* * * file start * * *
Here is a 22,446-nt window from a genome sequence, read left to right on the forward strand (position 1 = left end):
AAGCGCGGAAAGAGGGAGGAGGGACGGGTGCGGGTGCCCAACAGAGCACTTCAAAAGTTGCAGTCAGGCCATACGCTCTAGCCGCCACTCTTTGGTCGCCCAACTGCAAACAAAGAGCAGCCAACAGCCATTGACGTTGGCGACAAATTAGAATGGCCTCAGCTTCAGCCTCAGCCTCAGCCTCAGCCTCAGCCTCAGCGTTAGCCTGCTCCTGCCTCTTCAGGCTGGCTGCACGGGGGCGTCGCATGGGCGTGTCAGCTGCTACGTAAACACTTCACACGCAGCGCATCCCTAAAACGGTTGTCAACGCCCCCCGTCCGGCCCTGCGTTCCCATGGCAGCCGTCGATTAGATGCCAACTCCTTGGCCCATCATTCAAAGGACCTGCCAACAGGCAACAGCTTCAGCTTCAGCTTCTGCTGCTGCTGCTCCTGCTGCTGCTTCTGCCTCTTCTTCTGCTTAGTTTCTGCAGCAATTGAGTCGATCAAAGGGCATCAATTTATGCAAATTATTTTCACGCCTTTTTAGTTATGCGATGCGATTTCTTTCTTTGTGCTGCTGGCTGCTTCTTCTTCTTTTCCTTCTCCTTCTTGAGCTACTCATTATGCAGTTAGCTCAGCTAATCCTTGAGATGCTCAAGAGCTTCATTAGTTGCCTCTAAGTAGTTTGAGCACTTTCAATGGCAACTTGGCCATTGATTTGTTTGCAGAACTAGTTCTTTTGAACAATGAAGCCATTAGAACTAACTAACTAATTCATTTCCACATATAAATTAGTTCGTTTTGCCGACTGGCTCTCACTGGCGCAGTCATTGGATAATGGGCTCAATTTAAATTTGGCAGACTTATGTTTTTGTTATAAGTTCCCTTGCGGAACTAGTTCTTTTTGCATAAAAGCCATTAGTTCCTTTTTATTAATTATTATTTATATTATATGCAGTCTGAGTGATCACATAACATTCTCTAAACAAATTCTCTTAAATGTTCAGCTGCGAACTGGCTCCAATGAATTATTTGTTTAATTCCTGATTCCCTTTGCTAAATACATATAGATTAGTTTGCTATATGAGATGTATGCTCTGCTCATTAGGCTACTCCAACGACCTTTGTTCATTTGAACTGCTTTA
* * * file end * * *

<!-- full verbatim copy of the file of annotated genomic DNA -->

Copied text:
Here is a 22,446-nt window from a genome sequence, read left to right on the forward strand (position 1 = left end):
AAGCGCGGAAAGAGGGAGGAGGGACGGGTGCGGGTGCCCAACAGAGCACTTCAAAAGTTGCAGTCAGGCCATACGCTCTAGCCGCCACTCTTTGGTCGCCCAACTGCAAACAAAGAGCAGCCAACAGCCATTGACGTTGGCGACAAATTAGAATGGCCTCAGCTTCAGCCTCAGCCTCAGCCTCAGCCTCAGCCTCAGCGTTAGCCTGCTCCTGCCTCTTCAGGCTGGCTGCACGGGGGCGTCGCATGGGCGTGTCAGCTGCTACGTAAACACTTCACACGCAGCGCATCCCTAAAACGGTTGTCAACGCCCCCCGTCCGGCCCTGCGTTCCCATGGCAGCCGTCGATTAGATGCCAACTCCTTGGCCCATCATTCAAAGGACCTGCCAACAGGCAACAGCTTCAGCTTCAGCTTCTGCTGCTGCTGCTCCTGCTGCTGCTTCTGCCTCTTCTTCTGCTTAGTTTCTGCAGCAATTGAGTCGATCAAAGGGCATCAATTTATGCAAATTATTTTCACGCCTTTTTAGTTATGCGATGCGATTTCTTTCTTTGTGCTGCTGGCTGCTTCTTCTTCTTTTCCTTCTCCTTCTTGAGCTACTCATTATGCAGTTAGCTCAGCTAATCCTTGAGATGCTCAAGAGCTTCATTAGTTGCCTCTAAGTAGTTTGAGCACTTTCAATGGCAACTTGGCCATTGATTTGTTTGCAGAACTAGTTCTTTTGAACAATGAAGCCATTAGAACTAACTAACTAATTCATTTCCACATATAAATTAGTTCGTTTTGCCGACTGGCTCTCACTGGCGCAGTCATTGGATAATGGGCTCAATTTAAATTTGGCAGACTTATGTTTTTGTTATAAGTTCCCTTGCGGAACTAGTTCTTTTTGCATAAAAGCCATTAGTTCCTTTTTATTAATTATTATTTATATTATATGCAGTCTGAGTGATCACATAACATTCTCTAAACAAATTCTCTTAAATGTTCAGCTGCGAACTGGCTCCAATGAATTATTTGTTTAATTCCTGATTCCCTTTGCTAAATACATATAGATTAGTTTGCTATATGAGATGTATGCTCTGCTCATTAGGCTACTCCAACGACCTTTGTTCATTTGAACTGCTTTA